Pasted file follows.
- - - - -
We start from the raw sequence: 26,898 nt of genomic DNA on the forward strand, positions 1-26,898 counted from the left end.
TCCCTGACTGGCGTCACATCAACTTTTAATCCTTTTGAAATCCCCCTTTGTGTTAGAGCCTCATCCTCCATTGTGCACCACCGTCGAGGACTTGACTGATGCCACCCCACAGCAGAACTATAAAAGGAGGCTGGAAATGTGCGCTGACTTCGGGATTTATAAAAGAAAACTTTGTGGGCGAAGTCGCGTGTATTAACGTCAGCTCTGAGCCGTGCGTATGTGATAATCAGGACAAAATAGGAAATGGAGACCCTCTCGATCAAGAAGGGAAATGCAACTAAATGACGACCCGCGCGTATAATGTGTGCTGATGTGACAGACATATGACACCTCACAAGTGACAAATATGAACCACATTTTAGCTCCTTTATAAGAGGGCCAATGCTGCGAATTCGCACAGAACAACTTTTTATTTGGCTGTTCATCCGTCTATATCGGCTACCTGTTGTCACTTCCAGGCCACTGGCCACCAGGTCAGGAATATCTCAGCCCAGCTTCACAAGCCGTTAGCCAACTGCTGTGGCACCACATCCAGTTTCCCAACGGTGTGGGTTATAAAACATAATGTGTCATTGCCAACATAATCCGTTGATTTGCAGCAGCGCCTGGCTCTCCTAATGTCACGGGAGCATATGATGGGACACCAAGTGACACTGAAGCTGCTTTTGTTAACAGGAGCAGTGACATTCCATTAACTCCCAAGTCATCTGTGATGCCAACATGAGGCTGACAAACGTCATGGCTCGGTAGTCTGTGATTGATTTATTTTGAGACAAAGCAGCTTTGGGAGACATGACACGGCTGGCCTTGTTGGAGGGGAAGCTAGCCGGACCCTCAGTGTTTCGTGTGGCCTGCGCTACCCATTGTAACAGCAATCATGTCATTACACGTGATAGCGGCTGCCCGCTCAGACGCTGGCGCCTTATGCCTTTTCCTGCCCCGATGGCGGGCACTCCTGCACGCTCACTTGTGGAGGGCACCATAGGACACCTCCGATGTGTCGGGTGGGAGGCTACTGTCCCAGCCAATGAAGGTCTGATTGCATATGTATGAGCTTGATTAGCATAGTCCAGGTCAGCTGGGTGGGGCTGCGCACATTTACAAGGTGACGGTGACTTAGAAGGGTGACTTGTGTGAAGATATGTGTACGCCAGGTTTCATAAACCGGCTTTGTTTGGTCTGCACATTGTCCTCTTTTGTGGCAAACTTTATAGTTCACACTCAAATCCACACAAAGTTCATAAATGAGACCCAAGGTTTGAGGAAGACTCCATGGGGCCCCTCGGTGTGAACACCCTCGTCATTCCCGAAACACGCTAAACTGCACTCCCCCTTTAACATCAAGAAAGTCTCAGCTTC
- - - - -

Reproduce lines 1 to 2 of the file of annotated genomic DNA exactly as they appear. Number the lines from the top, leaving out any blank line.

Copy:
We start from the raw sequence: 26,898 nt of genomic DNA on the forward strand, positions 1-26,898 counted from the left end.
TCCCTGACTGGCGTCACATCAACTTTTAATCCTTTTGAAATCCCCCTTTGTGTTAGAGCCTCATCCTCCATTGTGCACCACCGTCGAGGACTTGACTGATGCCACCCCACAGCAGAACTATAAAAGGAGGCTGGAAATGTGCGCTGACTTCGGGATTTATAAAAGAAAACTTTGTGGGCGAAGTCGCGTGTATTAACGTCAGCTCTGAGCCGTGCGTATGTGATAATCAGGACAAAATAGGAAATGGAGACCCTCTCGATCAAGAAGGGAAATGCAACTAAATGACGACCCGCGCGTATAATGTGTGCTGATGTGACAGACATATGACACCTCACAAGTGACAAATATGAACCACATTTTAGCTCCTTTATAAGAGGGCCAATGCTGCGAATTCGCACAGAACAACTTTTTATTTGGCTGTTCATCCGTCTATATCGGCTACCTGTTGTCACTTCCAGGCCACTGGCCACCAGGTCAGGAATATCTCAGCCCAGCTTCACAAGCCGTTAGCCAACTGCTGTGGCACCACATCCAGTTTCCCAACGGTGTGGGTTATAAAACATAATGTGTCATTGCCAACATAATCCGTTGATTTGCAGCAGCGCCTGGCTCTCCTAATGTCACGGGAGCATATGATGGGACACCAAGTGACACTGAAGCTGCTTTTGTTAACAGGAGCAGTGACATTCCATTAACTCCCAAGTCATCTGTGATGCCAACATGAGGCTGACAAACGTCATGGCTCGGTAGTCTGTGATTGATTTATTTTGAGACAAAGCAGCTTTGGGAGACATGACACGGCTGGCCTTGTTGGAGGGGAAGCTAGCCGGACCCTCAGTGTTTCGTGTGGCCTGCGCTACCCATTGTAACAGCAATCATGTCATTACACGTGATAGCGGCTGCCCGCTCAGACGCTGGCGCCTTATGCCTTTTCCTGCCCCGATGGCGGGCACTCCTGCACGCTCACTTGTGGAGGGCACCATAGGACACCTCCGATGTGTCGGGTGGGAGGCTACTGTCCCAGCCAATGAAGGTCTGATTGCATATGTATGAGCTTGATTAGCATAGTCCAGGTCAGCTGGGTGGGGCTGCGCACATTTACAAGGTGACGGTGACTTAGAAGGGTGACTTGTGTGAAGATATGTGTACGCCAGGTTTCATAAACCGGCTTTGTTTGGTCTGCACATTGTCCTCTTTTGTGGCAAACTTTATAGTTCACACTCAAATCCACACAAAGTTCATAAATGAGACCCAAGGTTTGAGGAAGACTCCATGGGGCCCCTCGGTGTGAACACCCTCGTCATTCCCGAAACACGCTAAACTGCACTCCCCCTTTAACATCAAGAAAGTCTCAGCTTC